ces of nature have the same author; we are, by the force of this connexion, led to believe, that the appearance under which events take place, is reconcilable with the supposition of design on the part of the Deity. It is enough that they be reconcilable with this supposition; and it is undoubtedly true, that they may be reconcilable, though we cannot reconcile them. The mind, however, which contemplates the works of nature, and in those works sees so much of means directed to ends, of beneficial effects brought about by wise expedients, of concerted trains of causes terminating in the happiest results; so much, in a word, of counsel, intention, and benevolence; a mind, I say, drawn into the habit of thought which these observations excite, can hardly turn its view to the condition of our own species, without endeavouring to suggest to itself some purpose, some design, for which the state in which we are placed is fitted, and which it is made to serve. Now we assert the most probable supposition to be, that it is a state of moral probation; and that many things in it suit with this hypothesis, which suit no other. It is not a state of unmixed happiness, or of happiness simply: it is not a state of designed misery, or of misery simply: it is not a state of retribution: it is not a state of punishment. It suits with none of these suppositions. It accords much better with the idea of its being a condition calculated for the production, exercise, and improvement of moral qualities, with a view to a future state, in which these qualities, after being so produced, exercised, and improved, may, by a new and more favoring constitution of things, receive their reward, or become their own. If it be said, that this is to enter upon a religious rather than a philosophical consideration, I answer, that the name of religion ought to form no objection, if it shall turn out to be the case, that the more religious our views are, the more probability they contain The degree of beneficence, of benevolent intention, and of power, exercised in the construction of sensitive beings, goes strongly in favor, not only of a creative, but of a continuing care, that is, of a ruling Providence. The degree of chance which appears to prevail in the world, requires to be reconciled with this hypothesis. Now it is one thing to maintain the doctrine of Providence along with that of a future state, and another thing without it. In my opinion, the two doctrines must stand or fall together. For although more of this apparent chance may perhaps upon other principles, be accounted for, than is generally supposed, yet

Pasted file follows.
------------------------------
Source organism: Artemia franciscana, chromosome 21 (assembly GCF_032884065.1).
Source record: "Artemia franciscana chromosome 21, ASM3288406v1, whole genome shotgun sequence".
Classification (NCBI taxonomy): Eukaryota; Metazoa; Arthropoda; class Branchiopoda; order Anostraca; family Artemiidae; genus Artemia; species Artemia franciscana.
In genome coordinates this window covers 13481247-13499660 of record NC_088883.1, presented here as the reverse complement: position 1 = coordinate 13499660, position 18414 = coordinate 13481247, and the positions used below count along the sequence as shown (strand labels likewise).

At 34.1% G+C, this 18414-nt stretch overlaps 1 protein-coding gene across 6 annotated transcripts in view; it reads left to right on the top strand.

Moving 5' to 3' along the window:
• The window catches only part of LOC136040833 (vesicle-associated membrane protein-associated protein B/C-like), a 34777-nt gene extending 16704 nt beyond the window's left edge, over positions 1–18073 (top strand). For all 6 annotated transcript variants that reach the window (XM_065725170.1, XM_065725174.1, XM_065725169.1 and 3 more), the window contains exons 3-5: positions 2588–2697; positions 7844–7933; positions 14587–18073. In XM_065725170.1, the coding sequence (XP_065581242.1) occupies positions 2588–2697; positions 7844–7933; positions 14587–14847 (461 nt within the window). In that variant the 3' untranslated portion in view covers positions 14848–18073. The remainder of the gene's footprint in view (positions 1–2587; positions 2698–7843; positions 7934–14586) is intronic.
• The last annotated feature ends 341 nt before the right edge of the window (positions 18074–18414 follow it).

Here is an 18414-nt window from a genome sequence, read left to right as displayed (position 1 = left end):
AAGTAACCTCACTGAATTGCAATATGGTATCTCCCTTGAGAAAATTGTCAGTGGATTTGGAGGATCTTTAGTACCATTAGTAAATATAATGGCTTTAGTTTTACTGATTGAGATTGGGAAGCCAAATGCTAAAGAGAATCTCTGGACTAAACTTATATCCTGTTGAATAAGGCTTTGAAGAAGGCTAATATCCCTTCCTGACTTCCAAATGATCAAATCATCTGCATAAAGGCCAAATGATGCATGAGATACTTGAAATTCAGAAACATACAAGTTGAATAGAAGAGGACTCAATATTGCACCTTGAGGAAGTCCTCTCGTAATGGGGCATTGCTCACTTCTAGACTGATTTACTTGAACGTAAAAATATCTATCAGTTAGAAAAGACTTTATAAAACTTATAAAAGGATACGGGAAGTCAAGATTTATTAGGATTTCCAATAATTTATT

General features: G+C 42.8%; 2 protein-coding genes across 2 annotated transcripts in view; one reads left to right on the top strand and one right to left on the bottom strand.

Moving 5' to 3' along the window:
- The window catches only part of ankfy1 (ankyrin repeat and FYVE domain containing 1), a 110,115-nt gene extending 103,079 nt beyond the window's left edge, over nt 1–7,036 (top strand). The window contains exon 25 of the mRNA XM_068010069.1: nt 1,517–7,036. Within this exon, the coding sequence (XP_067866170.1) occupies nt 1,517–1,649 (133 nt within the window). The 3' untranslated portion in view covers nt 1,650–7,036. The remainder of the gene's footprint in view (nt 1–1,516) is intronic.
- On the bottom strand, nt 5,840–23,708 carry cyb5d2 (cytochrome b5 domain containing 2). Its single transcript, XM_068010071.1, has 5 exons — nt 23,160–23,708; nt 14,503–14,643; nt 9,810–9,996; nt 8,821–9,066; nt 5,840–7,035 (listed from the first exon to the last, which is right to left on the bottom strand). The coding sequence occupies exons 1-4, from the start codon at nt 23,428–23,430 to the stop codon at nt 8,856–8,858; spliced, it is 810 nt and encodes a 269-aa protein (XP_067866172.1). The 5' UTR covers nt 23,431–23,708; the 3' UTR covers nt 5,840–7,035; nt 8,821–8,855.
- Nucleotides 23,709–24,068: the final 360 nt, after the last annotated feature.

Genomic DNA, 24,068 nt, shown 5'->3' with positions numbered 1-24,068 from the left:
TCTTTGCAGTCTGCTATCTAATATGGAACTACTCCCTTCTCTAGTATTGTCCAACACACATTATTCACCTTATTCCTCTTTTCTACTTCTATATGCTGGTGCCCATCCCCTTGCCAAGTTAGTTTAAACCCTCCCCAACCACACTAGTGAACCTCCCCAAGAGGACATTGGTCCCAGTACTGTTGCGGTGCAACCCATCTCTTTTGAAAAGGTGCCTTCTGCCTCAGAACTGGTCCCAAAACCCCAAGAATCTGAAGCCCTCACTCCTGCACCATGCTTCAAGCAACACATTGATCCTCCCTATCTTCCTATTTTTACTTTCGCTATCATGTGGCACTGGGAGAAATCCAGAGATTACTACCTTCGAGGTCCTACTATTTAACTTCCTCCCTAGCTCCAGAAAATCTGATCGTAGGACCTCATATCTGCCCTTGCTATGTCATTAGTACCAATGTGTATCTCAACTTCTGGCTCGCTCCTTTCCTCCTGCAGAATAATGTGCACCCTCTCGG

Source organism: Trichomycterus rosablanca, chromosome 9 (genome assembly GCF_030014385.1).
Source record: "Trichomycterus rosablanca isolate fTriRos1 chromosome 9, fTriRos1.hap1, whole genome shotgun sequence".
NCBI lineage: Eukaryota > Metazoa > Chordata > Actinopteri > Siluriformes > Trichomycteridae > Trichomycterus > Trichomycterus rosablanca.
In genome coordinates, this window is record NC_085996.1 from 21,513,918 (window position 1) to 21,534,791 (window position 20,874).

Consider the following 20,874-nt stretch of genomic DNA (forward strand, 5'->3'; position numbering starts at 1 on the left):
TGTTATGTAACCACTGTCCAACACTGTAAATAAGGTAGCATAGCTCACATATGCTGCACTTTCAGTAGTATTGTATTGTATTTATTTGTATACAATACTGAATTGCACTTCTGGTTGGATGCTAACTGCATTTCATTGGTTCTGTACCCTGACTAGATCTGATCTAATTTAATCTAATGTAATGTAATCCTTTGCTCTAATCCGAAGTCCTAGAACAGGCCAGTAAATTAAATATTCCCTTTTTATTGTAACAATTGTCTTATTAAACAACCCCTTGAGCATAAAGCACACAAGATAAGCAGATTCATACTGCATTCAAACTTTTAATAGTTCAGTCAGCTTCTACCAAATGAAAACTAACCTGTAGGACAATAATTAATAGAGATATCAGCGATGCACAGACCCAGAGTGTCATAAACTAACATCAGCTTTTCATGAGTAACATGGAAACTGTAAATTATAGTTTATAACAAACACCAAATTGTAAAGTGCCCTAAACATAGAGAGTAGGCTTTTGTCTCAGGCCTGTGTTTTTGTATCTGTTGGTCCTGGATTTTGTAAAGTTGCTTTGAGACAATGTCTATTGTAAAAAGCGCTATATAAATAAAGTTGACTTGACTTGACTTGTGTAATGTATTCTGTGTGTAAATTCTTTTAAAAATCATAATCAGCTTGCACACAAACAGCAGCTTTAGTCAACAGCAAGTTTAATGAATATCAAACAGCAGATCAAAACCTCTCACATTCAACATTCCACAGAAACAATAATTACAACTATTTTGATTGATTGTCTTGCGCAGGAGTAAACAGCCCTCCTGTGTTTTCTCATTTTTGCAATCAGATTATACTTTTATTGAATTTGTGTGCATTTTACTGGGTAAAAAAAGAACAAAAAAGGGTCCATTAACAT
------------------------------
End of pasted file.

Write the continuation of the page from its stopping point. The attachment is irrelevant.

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a future state alone rectifies all disorders: and if it can be shown, that the appearance of disorder is consistent with the uses of life as a preparatory state, or that in some respects it promotes these uses, then, so far as this hypothesis may be accepted, the ground of the difficulty is done away.

In the wide scale of human condition, there is not perhaps one of its manifold diversities which does not bear upon the design here suggested. Virtue is infinitely vari